I am a little bit ashamed of some members of my close circle of family and friends. Actually, I am a little ashamed of a lot of young folks today. For their lack of patience and humility and thankfulness to their elders.
(Before I get going, let me exclude those young folks who have "breeders" instead of true parents. Being a parent is about what happens AFTER a child is born.)
When my mother was alive, we were taught and expected to treat "elders" a certain way. I'm pretty sure that Mom would be embarrassed by her living family.
For the things we do out of ignorance, I can understand, but for the things we do out of wanting to be grown or thinking we are "cute," I can't. And it's always the people with the most tissue-thin feelings who have the sharpest claws. People who can't stand criticism who can really dish it out. Isn't that funny - or is that just life?
How do you fix your priorities so that your friends come before your elders? How do you find it okay to put up with the crap from your friends, but the habits of your blood elders just makes the hairs on your neck stand up?
How do you find it in you to drop those big ol' tears and talk about "missing Grammy" (or whoever your particular deceased elder was) when you can shut those tears off the minute you need to show your behind? I just have to shake my head and say, "Really, y'all? Seriously?"
When my mother was alive, there were times that I just had to grit my teeth and get behind a closed door and count to a million! (Yes, my lovable mother could be a major attitude carrier. LOL) But when I came out from behind that door, I had fixed my face into an expression that Mama wouldn't be tempted to slap off of me, and I never snapped an attitude or raised my voice. Not to Mama. I didn't roll my eyes or purse my lips. I didn't even THINK too hard about anything smart I'd want to say. (And not just because I liked living, but because of RESPECT.)
I remember many things my sister and I had to give up or do without in order to have Mom be happy where she lived - which meant having her other children and grandchildren around. These things were not always of a monetary nature. Sometimes it was just a lack of privacy, or being able to lock the front door and have people knock before the came in hollering, "Hi, Grammy!!!" For the longest time, I was jealous of single friends who would say they were going to leave work, go home and light candles, put on some music and just walk around scratching their ass if they wanted. The very few times I dated (and I CAN count these instances on one hand with plenty of fingers left over!), I didn't have the luxury of inviting my date in for a drink or just to hang out while I finished getting ready. Well, let me correct that: not unless I wanted to expose my mother and children to the man or, God help him, expose the man to them! LOL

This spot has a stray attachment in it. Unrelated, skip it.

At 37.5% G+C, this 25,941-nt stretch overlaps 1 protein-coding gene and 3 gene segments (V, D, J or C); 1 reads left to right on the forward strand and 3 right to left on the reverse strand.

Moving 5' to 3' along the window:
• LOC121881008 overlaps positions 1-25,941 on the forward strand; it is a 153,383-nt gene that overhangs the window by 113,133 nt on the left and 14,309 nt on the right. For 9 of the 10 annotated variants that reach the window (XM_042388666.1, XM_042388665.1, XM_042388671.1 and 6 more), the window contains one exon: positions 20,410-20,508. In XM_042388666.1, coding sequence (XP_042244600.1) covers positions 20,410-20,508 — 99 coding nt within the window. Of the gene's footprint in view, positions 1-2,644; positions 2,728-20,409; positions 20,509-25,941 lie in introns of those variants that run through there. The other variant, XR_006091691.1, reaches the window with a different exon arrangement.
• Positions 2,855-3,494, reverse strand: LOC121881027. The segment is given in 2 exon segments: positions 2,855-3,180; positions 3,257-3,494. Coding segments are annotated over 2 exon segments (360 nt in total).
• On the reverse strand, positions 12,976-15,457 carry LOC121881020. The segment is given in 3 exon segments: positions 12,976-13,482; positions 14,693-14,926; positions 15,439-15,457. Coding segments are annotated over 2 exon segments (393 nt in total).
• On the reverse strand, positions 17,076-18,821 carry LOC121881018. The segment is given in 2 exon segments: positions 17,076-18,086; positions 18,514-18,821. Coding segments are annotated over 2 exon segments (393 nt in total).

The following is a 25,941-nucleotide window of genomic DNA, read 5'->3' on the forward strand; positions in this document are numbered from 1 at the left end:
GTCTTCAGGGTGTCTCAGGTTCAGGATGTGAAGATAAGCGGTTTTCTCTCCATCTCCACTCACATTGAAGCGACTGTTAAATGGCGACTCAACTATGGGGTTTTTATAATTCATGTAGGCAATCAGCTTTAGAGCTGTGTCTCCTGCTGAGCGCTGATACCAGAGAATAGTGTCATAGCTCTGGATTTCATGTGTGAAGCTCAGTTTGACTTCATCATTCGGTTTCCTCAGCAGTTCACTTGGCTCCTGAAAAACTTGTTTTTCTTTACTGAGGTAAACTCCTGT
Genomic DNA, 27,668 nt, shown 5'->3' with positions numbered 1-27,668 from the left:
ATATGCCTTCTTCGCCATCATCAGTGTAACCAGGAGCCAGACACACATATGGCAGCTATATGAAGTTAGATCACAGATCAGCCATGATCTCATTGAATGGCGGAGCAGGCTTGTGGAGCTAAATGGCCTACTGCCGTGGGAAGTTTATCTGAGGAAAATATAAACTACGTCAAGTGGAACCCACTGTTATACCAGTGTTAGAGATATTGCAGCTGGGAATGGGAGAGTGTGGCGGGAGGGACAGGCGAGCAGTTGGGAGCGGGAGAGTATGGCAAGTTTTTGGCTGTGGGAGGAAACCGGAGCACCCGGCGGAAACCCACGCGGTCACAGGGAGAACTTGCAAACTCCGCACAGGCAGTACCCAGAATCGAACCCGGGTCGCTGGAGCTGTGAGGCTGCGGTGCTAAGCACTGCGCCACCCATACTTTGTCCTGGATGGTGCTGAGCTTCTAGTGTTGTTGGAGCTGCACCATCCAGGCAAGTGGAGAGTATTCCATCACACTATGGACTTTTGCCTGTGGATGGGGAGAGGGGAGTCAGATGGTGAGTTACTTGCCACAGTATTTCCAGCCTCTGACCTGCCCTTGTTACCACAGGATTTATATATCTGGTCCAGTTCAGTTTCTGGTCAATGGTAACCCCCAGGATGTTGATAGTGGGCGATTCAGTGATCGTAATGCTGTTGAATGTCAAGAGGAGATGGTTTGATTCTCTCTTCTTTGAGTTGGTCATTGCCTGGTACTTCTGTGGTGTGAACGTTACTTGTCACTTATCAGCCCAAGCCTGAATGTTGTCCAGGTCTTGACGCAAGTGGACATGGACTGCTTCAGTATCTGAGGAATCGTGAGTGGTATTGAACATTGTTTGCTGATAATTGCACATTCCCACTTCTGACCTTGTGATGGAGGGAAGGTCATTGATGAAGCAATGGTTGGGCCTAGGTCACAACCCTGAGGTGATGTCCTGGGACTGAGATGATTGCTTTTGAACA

Did I wish for things to be different? Rarely. I loved what I had with my family. I treasured having my mother right there with me. Whenever I did get wistful about how my life might have been different, I just thanked God for the life I had. Yeah, life could have been different, but I would have had regrets. I don't have many regrets, not even now.
And I know that no matter how ill or cranky Mama got, she was never in any way made to feel like she was a burden. My sister taught me how to make my mother feel like she was the glue that held us all together instead of a burden to be dealt with. My sister taught me that my mother was no more a burden to us than we had ever been to her.
So, for all the young people out there, I don't know what you are suffering through. Your circumstances might be a whole lot different than mine were. But I will ask this of you: don't let a funeral creep up where you end up crying tears of shame or guilt or regret. Live and act now so that your tears will be all about the joy and the missing and the love.